14
Vector Functions
14.1
Vector Functions and Space Curves
Definition 14.1.1
Let
r
:
R
→
R
3
(or
R
2
) be given by
r
(
t
) =
< f
(
t
)
, g
(
t
)
, h
(
t
)
>
=
f
(
t
)
i
+
g
(
t
)
j
+
h
(
t
)
k
,
where
f
,
g
, and
h
are realvalued functions.
r
(
t
)
is called a vectorvalued function.
Definition 14.1.2
Let
r
(
t
)
be given by
r
(
t
) =
< f
(
t
)
, g
(
t
)
, h
(
t
)
>
, where
f
,
g
and
h
are realvalued func
tions of
t
. The domain of
r
is the largest set of real numbers
t
so that
r
(
t
)
is defined.
Definition 14.1.3
Let
r
(
t
)
be given by
r
(
t
) =
< f
(
t
)
, g
(
t
)
, h
(
t
)
>
, where
f
,
g
and
h
are realvalued func
tions of
t
. We say that the limit of
r
as
t
approaches
a
is the vector
v
if for any
>
0
, there is a number
δ >
0
so that whenever
0
<

t

a

< δ
then

r
t

v

<
.
Theorem:
Let
r
(
t
) =
< f
(
t
)
, g
(
t
)
, h
(
t
)
>
be a vectorvalued function with realvalued component functions
f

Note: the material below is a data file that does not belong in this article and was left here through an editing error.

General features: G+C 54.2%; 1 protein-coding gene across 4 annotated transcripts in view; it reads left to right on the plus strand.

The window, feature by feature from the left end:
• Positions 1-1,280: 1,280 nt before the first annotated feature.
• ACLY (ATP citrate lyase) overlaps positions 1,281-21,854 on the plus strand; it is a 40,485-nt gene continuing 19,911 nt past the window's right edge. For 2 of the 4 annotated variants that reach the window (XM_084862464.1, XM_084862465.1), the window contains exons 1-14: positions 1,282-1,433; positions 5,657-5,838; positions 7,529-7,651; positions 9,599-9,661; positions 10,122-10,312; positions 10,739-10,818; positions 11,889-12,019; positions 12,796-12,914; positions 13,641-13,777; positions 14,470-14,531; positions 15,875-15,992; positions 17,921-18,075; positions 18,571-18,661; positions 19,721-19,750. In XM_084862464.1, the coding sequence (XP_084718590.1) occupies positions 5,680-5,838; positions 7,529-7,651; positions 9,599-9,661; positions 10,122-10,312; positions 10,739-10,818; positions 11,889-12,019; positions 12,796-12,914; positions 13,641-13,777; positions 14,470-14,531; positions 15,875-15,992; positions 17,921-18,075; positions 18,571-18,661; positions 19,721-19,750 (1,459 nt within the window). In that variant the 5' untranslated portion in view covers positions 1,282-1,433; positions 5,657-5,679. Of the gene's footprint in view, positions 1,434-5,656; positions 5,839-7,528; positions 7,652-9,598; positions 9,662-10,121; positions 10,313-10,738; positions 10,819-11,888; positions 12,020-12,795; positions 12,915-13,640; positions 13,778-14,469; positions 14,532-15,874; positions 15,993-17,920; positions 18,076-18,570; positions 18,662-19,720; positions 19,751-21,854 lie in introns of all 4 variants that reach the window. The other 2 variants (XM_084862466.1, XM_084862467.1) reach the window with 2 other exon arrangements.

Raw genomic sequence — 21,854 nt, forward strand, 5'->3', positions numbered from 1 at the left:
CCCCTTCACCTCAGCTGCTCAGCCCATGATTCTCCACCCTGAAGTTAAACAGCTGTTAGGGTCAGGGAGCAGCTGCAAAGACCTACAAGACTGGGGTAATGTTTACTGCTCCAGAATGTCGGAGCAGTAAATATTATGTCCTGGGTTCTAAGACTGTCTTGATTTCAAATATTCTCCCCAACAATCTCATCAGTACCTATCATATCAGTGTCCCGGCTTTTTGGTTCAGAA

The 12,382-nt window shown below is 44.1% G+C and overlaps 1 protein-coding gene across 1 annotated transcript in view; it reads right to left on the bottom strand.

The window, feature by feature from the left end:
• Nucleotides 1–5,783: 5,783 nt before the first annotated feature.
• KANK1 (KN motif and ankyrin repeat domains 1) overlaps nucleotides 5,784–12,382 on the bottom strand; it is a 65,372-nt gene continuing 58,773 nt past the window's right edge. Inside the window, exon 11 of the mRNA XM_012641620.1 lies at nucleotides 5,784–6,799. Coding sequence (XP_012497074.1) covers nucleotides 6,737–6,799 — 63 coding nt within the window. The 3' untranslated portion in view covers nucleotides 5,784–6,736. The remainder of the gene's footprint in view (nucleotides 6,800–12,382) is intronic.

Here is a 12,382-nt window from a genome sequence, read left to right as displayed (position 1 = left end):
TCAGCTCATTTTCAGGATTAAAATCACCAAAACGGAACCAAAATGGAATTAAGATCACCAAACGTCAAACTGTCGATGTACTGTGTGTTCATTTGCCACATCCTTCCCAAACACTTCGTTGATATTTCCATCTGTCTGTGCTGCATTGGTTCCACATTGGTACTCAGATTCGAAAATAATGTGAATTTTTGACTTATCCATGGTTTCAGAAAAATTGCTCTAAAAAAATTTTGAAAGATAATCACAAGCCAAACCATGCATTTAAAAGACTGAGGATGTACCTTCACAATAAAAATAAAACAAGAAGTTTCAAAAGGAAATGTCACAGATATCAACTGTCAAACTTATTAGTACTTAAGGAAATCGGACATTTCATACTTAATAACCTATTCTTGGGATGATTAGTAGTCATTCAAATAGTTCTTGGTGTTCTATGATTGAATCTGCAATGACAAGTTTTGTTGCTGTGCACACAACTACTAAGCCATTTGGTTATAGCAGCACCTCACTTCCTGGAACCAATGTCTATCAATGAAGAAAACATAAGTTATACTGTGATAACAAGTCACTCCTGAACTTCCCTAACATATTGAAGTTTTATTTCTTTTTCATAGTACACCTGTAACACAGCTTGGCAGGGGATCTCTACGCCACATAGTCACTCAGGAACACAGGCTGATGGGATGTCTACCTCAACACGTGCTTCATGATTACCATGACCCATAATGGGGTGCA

,
g
, and
h
. If the component functions all have limits as
t
approaches
a
, i.e.,
lim
t
→
a
f
(
t
) =
L
1
,
lim
t
→
a
g
(
t
) =
L
2
,
lim
t
→
a
h
(
t
) =
L
3
,
then lim
t
→
a
r
(
t
) exists and
lim
t
→
a
r
(
t
) = lim
t
→
a
< f
(
t
)
, g
(
t
)
, h
(
t
)
>
=
D
lim
t
→
a
f
(
t
)
,
lim
t
→
a
g
(
t
)
,
lim
t
→
a
h
(
t
)
E
=
< L
1
, L
2
, L
3
> .
Definition 14.1.4
We say that the vectorvalued function
r
(
t
)
is continuous at
a
if (1)
r
(
a
)
is defined,
i.e.,
a
is in the domain of
r
, (2)
lim
t
→
a
r
(
t
)
exists, and (3)
lim
t
→
a
r
(
t
) =
r
(
a
)
. More simply put,
r
(
t
)
is continuous
at
a
if
lim
t
→
a
r
(
t
) =
r
(
a
)
. (Why?)
Example 14.1.1
Let
r
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 Spring '07
 Chung
 Derivative, Multivariable Calculus, Graph of a function, Vectorvalued function

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